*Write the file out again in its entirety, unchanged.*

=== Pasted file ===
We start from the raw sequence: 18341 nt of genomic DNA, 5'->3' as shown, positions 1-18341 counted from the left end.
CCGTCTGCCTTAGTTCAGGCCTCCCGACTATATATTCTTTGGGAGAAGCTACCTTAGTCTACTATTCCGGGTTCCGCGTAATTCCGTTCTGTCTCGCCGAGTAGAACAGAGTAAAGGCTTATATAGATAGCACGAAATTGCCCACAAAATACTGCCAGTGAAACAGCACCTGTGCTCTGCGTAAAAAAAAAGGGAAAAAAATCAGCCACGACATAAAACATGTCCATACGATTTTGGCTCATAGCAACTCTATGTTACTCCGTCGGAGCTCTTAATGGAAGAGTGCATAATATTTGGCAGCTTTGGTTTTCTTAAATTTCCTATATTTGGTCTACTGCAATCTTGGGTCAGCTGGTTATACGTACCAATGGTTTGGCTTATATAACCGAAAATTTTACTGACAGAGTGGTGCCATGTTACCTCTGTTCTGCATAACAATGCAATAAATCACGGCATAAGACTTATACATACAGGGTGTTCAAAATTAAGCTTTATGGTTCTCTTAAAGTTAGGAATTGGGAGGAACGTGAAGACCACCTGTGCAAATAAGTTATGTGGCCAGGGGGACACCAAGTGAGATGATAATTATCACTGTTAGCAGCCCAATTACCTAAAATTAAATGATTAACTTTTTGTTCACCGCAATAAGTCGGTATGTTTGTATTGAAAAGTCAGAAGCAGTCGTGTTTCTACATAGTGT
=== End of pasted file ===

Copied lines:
We start from the raw sequence: 18341 nt of genomic DNA, 5'->3' as shown, positions 1-18341 counted from the left end.
CCGTCTGCCTTAGTTCAGGCCTCCCGACTATATATTCTTTGGGAGAAGCTACCTTAGTCTACTATTCCGGGTTCCGCGTAATTCCGTTCTGTCTCGCCGAGTAGAACAGAGTAAAGGCTTATATAGATAGCACGAAATTGCCCACAAAATACTGCCAGTGAAACAGCACCTGTGCTCTGCGTAAAAAAAAAGGGAAAAAAATCAGCCACGACATAAAACATGTCCATACGATTTTGGCTCATAGCAACTCTATGTTACTCCGTCGGAGCTCTTAATGGAAGAGTGCATAATATTTGGCAGCTTTGGTTTTCTTAAATTTCCTATATTTGGTCTACTGCAATCTTGGGTCAGCTGGTTATACGTACCAATGGTTTGGCTTATATAACCGAAAATTTTACTGACAGAGTGGTGCCATGTTACCTCTGTTCTGCATAACAATGCAATAAATCACGGCATAAGACTTATACATACAGGGTGTTCAAAATTAAGCTTTATGGTTCTCTTAAAGTTAGGAATTGGGAGGAACGTGAAGACCACCTGTGCAAATAAGTTATGTGGCCAGGGGGACACCAAGTGAGATGATAATTATCACTGTTAGCAGCCCAATTACCTAAAATTAAATGATTAACTTTTTGTTCACCGCAATAAGTCGGTATGTTTGTATTGAAAAGTCAGAAGCAGTCGTGTTTCTACATAGTGT